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Quandary for colleges: how to battle binge drinking

By Randy DotingaCorrespondent of The Christian Science Monitor / January 18, 2005



As Lynn Gordon "Gordie" Bailey Jr. prepared for his freshman year at the University of Colorado last fall, his parents gave him the usual warnings about alcohol - be careful, don't ever drink and drive.

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They didn't mention the warning that drinking too much at one sitting could prove fatal.

"That's not even in your realm of thinking," recalls his stepfather, Michael Lanahan. "If it had been, we would have talked about it, and we didn't." [Editor's note: In the original version, Lanahan's name was misspelled.]

For its part, the university did give advice about alcohol poisoning to Mr. Bailey through an online program required of all freshmen. In addition, strict new rules at the school allowed administrators to suspend students after just two alcohol-related rules violations.

None of this, however, prevented fraternity members from hazing Bailey on Sept. 16 with an initiation ritual that reportedly required him to down gallons of wine and liquor.

By the next morning, he had died, the level of alcohol in his blood more than three times the legal limit for driving in many states.

Now, Bailey's family are asking tougher questions aimed at the university's policies, joining other parents and students appalled by a recent spate of fatal alcohol overdoses around the country.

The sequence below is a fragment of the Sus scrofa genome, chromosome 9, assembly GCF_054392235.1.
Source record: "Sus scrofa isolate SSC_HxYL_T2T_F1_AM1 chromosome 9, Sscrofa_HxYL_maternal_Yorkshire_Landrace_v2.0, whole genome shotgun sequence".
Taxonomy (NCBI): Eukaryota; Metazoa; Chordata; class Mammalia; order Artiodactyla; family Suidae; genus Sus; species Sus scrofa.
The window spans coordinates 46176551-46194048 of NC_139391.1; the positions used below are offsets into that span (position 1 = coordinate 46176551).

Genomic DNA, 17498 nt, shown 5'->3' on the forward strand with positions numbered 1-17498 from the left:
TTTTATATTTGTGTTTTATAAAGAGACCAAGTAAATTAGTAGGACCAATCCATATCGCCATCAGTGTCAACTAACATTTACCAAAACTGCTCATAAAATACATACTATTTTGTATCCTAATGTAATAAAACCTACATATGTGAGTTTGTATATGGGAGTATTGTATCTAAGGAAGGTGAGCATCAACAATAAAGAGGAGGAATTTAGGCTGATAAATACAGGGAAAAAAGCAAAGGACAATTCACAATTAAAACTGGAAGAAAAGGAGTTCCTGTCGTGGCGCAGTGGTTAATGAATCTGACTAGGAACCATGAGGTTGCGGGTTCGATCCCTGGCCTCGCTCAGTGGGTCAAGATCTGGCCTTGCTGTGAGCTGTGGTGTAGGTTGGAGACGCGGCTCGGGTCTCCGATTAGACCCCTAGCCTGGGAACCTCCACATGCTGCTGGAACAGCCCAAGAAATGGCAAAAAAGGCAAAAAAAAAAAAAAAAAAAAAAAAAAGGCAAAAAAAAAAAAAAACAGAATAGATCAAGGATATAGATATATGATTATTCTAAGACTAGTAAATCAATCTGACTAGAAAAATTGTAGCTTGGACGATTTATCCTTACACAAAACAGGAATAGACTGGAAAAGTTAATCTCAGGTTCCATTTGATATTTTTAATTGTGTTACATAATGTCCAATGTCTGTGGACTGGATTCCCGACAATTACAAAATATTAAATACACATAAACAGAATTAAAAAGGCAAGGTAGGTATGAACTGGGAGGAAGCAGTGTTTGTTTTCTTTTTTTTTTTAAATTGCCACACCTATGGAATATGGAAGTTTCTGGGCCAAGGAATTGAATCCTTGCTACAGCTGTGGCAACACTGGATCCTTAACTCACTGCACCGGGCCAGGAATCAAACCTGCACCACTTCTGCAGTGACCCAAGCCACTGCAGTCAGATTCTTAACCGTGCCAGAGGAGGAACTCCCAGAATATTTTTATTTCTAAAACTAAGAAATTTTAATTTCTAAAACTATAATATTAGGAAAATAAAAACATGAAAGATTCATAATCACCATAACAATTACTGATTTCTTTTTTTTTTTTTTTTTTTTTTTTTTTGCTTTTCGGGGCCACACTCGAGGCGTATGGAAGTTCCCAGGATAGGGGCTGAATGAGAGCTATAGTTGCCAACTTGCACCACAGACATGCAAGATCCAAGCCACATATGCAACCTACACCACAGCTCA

College administrators, meanwhile, are torn about what to do.

"We want people to be free, but we also want to keep them from hurting themselves," says Aaron White, an assistant research professor of psychology at Duke University who studies alcohol use on campus.

Despite education programs and tougher rules on some campuses, there is evidence that patterns of alcohol abuse have shifted in recent years - and not for the better.

Surveys suggest more than 8 in 10 college students drink, with half of those regularly engaging in "binge drinking" - downing so much alcohol that they become intoxicated.

"We have a younger generation that is drinking much differently than the generation I belonged to," says Mr. Lanahan, a Dallas real-estate developer who graduated from college in 1968. "They're drinking with a purpose, and the purpose is to get drunk."

Indeed, while the number of college-age heavy drinkers has stayed stable for the last several years, research suggests that they're drinking more on average.

Since last September, students at Colorado State University and the University of Oklahoma have also died from apparent alcohol poisoning.

"Alcohol use on campus is nothing new. What seems to be new is drinking to the point of directly dying from alcohol use," says Mr. White. He helped develop an online alcohol-education program called AlcoholEdu, which is now in use at about 350 colleges. At the University of Colorado at Boulder and other schools, students must log onto a website, sit through a three-hour presentation, and pass a test before beginning their freshman year.

White acknowledges that education efforts go only so far, and he says they're ineffective in many cases.

"Simply telling students that they'll kill brain cells if they drink too much, for example, is not an effective way to prevent excessive drinking," agrees Mark Goldman, associate director of the National Institute on Alcohol Abuse and Alcoholism.

Part of the problem is the lack of research into the best prevention strategies. The studies on college drinking that do exist are "relatively new, and the data are incomplete," according to Mr. Goldman, who adds that many administrators become "demoralized" after their approaches fail to reduce problems.

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